Ghashang Navabi, President of Aurora Energy Inc., talks about the role of women in the solar industry

What is it like being the president of a commercial solar company?

We started Thermotechnologies, the parent company to Aurora Energy in 1994. At the time, I was one of the few women involved in a leadership position, serving on the Board of Directors. As we grew (consistent with trends in corporations at the time) we noticed that in our small solar company, women employees were primarily in administrative roles. In spite of active efforts to recruit women, the number of interested applicants has been few, which could indicate that women do not see themselves as potential leaders in the renewable energy industry. As we steadily work towards improving these statistics it is important to look at the growth in the industry as holding promise in attracting and maintaining a diverse workforce, centering women. 

The field of solar energy has made tremendous strides, resulting in an increase in jobs and far-reaching systemic changes to society.  This challenge is laden with opportunity, as it is estimated that by 2050 renewables will create 29 million jobs globally. As an industry, renewable energy employs approximately 32% women, which is 10% greater than the 22% of the overall jobs in the energy section (IRENA, 2019). It is incumbent on us in the industry to use this projected increase as an opportunity to promote women in positions of leadership, and champion the representation of females in this field. 

As we make global shifts in our energy use, we are offered the chance to both create new jobs and restructure the production and distribution of energy. This opportunity to creatively reimagine the workforce requires diverse and broad representation. The priority of all companies, including Aurora Energy, should be to include both drawing women into the workforce and making strategic efforts to retain women in all positions. One way to approach this is to include women in the design and development of jobs, so that their lens is represented from the inception. Another important step is to have transparent analytics of gender parity in companies, and actively use this data to strategically improve conditions. As we take on these charges, we hope to see more women in visible and meaningful leadership positions in solar energy. This visibility is imperative to draw interest from younger women entering STEM fields, so that they can see themselves as the future leaders of the renewable energy industry.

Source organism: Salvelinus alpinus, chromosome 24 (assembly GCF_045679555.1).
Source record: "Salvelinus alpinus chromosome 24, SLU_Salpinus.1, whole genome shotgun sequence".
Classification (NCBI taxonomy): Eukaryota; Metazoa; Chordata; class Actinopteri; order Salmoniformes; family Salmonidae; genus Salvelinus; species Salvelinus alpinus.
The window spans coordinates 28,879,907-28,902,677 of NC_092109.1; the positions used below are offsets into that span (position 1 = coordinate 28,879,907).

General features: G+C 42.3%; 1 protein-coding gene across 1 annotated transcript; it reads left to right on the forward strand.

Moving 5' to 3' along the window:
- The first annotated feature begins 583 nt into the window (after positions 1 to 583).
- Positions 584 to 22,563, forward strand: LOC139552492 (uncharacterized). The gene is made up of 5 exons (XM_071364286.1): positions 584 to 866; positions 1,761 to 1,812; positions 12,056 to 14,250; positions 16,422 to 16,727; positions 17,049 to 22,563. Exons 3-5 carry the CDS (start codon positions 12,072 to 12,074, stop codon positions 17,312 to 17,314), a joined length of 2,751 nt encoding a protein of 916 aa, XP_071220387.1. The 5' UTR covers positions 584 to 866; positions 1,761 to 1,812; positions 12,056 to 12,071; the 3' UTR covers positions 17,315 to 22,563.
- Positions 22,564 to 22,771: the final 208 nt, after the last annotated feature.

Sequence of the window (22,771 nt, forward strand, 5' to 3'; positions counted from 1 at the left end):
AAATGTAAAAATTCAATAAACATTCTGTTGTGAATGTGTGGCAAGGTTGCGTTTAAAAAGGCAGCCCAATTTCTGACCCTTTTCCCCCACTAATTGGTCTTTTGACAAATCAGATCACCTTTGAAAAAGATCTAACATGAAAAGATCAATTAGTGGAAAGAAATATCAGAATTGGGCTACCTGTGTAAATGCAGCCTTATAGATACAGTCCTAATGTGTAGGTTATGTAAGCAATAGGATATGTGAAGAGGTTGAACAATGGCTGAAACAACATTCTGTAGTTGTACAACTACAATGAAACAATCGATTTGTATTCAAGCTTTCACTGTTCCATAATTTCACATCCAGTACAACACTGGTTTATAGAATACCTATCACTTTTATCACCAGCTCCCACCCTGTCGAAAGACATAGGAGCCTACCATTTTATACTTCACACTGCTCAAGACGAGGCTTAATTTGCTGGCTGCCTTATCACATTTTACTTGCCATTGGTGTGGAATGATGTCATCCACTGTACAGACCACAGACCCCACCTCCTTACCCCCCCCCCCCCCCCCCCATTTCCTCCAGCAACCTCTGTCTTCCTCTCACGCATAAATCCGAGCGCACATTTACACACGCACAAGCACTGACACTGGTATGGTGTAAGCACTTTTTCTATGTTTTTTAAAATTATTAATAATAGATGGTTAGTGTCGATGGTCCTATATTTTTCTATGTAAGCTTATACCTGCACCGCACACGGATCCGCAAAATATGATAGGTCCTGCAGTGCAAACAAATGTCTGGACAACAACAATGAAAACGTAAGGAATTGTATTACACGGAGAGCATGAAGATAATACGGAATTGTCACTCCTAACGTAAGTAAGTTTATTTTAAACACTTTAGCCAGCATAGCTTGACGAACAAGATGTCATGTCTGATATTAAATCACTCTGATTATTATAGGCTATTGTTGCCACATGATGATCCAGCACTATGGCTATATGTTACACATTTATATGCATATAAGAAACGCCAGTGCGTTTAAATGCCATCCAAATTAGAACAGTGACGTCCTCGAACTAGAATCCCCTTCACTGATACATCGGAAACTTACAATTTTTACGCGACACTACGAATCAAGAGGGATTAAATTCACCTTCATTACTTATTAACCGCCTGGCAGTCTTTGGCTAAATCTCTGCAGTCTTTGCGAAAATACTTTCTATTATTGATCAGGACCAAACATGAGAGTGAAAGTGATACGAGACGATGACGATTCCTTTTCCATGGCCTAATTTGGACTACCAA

Since 1994, I have been fortunate to witness so much growth in this industry. Growth that represents hope and promise for the future of our planet, and our society as a whole. We must continue to do this important work, and recognize that our responsibility is to make sure that our values center diversity, inclusion, and equity. Research shows that diversity stimulates more creativity, cooperation, and innovation in the workplace, thereby improving a company’s bottom-line results. As we celebrate Women’s History Month this March, I encourage all women to look to the renewable energy industry with an eye towards the potential for innovation and the opportunities to create a growing industry led by women. 

Photo credit: Arthur Poulin

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